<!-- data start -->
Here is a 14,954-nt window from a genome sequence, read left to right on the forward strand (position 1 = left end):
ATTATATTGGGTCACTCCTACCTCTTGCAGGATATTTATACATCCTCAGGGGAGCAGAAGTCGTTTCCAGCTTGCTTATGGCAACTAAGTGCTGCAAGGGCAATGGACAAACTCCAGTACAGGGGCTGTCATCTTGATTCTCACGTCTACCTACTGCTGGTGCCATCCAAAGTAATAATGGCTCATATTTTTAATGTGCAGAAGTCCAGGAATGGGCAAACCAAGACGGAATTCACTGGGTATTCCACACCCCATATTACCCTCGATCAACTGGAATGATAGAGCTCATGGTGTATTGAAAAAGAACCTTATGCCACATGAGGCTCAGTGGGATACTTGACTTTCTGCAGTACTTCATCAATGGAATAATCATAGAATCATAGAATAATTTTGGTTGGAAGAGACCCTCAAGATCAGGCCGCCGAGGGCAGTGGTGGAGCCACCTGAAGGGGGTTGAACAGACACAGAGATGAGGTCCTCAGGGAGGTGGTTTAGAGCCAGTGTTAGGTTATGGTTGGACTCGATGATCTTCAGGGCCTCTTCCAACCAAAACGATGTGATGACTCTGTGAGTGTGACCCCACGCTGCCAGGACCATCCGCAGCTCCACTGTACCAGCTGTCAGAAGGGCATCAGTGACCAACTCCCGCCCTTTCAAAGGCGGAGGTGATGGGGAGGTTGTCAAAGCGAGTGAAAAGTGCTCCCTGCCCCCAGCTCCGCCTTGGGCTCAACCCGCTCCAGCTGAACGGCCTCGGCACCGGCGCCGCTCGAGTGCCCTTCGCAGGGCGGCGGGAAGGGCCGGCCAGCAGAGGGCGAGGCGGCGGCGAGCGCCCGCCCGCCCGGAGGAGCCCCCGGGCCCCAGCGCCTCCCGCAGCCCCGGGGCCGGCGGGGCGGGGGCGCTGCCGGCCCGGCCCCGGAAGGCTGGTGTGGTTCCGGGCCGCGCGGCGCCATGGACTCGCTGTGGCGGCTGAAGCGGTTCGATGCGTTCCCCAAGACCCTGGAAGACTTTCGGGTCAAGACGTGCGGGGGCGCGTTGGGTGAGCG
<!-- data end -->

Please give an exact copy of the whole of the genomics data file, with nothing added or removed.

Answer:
Here is a 14,954-nt window from a genome sequence, read left to right on the forward strand (position 1 = left end):
ATTATATTGGGTCACTCCTACCTCTTGCAGGATATTTATACATCCTCAGGGGAGCAGAAGTCGTTTCCAGCTTGCTTATGGCAACTAAGTGCTGCAAGGGCAATGGACAAACTCCAGTACAGGGGCTGTCATCTTGATTCTCACGTCTACCTACTGCTGGTGCCATCCAAAGTAATAATGGCTCATATTTTTAATGTGCAGAAGTCCAGGAATGGGCAAACCAAGACGGAATTCACTGGGTATTCCACACCCCATATTACCCTCGATCAACTGGAATGATAGAGCTCATGGTGTATTGAAAAAGAACCTTATGCCACATGAGGCTCAGTGGGATACTTGACTTTCTGCAGTACTTCATCAATGGAATAATCATAGAATCATAGAATAATTTTGGTTGGAAGAGACCCTCAAGATCAGGCCGCCGAGGGCAGTGGTGGAGCCACCTGAAGGGGGTTGAACAGACACAGAGATGAGGTCCTCAGGGAGGTGGTTTAGAGCCAGTGTTAGGTTATGGTTGGACTCGATGATCTTCAGGGCCTCTTCCAACCAAAACGATGTGATGACTCTGTGAGTGTGACCCCACGCTGCCAGGACCATCCGCAGCTCCACTGTACCAGCTGTCAGAAGGGCATCAGTGACCAACTCCCGCCCTTTCAAAGGCGGAGGTGATGGGGAGGTTGTCAAAGCGAGTGAAAAGTGCTCCCTGCCCCCAGCTCCGCCTTGGGCTCAACCCGCTCCAGCTGAACGGCCTCGGCACCGGCGCCGCTCGAGTGCCCTTCGCAGGGCGGCGGGAAGGGCCGGCCAGCAGAGGGCGAGGCGGCGGCGAGCGCCCGCCCGCCCGGAGGAGCCCCCGGGCCCCAGCGCCTCCCGCAGCCCCGGGGCCGGCGGGGCGGGGGCGCTGCCGGCCCGGCCCCGGAAGGCTGGTGTGGTTCCGGGCCGCGCGGCGCCATGGACTCGCTGTGGCGGCTGAAGCGGTTCGATGCGTTCCCCAAGACCCTGGAAGACTTTCGGGTCAAGACGTGCGGGGGCGCGTTGGGTGAGCG